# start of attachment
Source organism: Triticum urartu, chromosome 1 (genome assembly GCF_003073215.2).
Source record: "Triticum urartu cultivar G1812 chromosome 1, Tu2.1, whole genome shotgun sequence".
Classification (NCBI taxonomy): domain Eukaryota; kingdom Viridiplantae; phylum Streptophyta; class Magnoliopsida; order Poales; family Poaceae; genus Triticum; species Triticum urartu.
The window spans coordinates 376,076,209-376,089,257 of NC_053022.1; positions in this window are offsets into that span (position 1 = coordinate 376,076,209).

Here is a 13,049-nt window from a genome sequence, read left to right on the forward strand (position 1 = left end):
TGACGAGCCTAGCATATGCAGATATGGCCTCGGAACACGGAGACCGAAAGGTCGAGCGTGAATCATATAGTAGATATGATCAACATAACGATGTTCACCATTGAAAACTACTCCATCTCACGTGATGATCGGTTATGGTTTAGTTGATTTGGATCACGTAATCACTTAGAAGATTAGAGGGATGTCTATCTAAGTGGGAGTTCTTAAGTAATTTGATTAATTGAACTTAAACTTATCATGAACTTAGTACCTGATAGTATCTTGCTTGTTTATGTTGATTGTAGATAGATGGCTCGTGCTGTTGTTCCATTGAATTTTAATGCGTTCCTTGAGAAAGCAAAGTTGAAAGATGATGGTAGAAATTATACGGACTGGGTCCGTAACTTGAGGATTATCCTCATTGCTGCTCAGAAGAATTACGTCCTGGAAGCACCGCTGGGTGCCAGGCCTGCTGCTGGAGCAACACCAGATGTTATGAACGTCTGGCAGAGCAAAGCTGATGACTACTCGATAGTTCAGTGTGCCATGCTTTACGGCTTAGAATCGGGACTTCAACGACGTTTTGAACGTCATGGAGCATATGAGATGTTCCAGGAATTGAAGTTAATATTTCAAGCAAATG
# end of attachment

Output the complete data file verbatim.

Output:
Source organism: Triticum urartu, chromosome 1 (genome assembly GCF_003073215.2).
Source record: "Triticum urartu cultivar G1812 chromosome 1, Tu2.1, whole genome shotgun sequence".
Classification (NCBI taxonomy): domain Eukaryota; kingdom Viridiplantae; phylum Streptophyta; class Magnoliopsida; order Poales; family Poaceae; genus Triticum; species Triticum urartu.
The window spans coordinates 376,076,209-376,089,257 of NC_053022.1; positions in this window are offsets into that span (position 1 = coordinate 376,076,209).

Here is a 13,049-nt window from a genome sequence, read left to right on the forward strand (position 1 = left end):
TGACGAGCCTAGCATATGCAGATATGGCCTCGGAACACGGAGACCGAAAGGTCGAGCGTGAATCATATAGTAGATATGATCAACATAACGATGTTCACCATTGAAAACTACTCCATCTCACGTGATGATCGGTTATGGTTTAGTTGATTTGGATCACGTAATCACTTAGAAGATTAGAGGGATGTCTATCTAAGTGGGAGTTCTTAAGTAATTTGATTAATTGAACTTAAACTTATCATGAACTTAGTACCTGATAGTATCTTGCTTGTTTATGTTGATTGTAGATAGATGGCTCGTGCTGTTGTTCCATTGAATTTTAATGCGTTCCTTGAGAAAGCAAAGTTGAAAGATGATGGTAGAAATTATACGGACTGGGTCCGTAACTTGAGGATTATCCTCATTGCTGCTCAGAAGAATTACGTCCTGGAAGCACCGCTGGGTGCCAGGCCTGCTGCTGGAGCAACACCAGATGTTATGAACGTCTGGCAGAGCAAAGCTGATGACTACTCGATAGTTCAGTGTGCCATGCTTTACGGCTTAGAATCGGGACTTCAACGACGTTTTGAACGTCATGGAGCATATGAGATGTTCCAGGAATTGAAGTTAATATTTCAAGCAAATG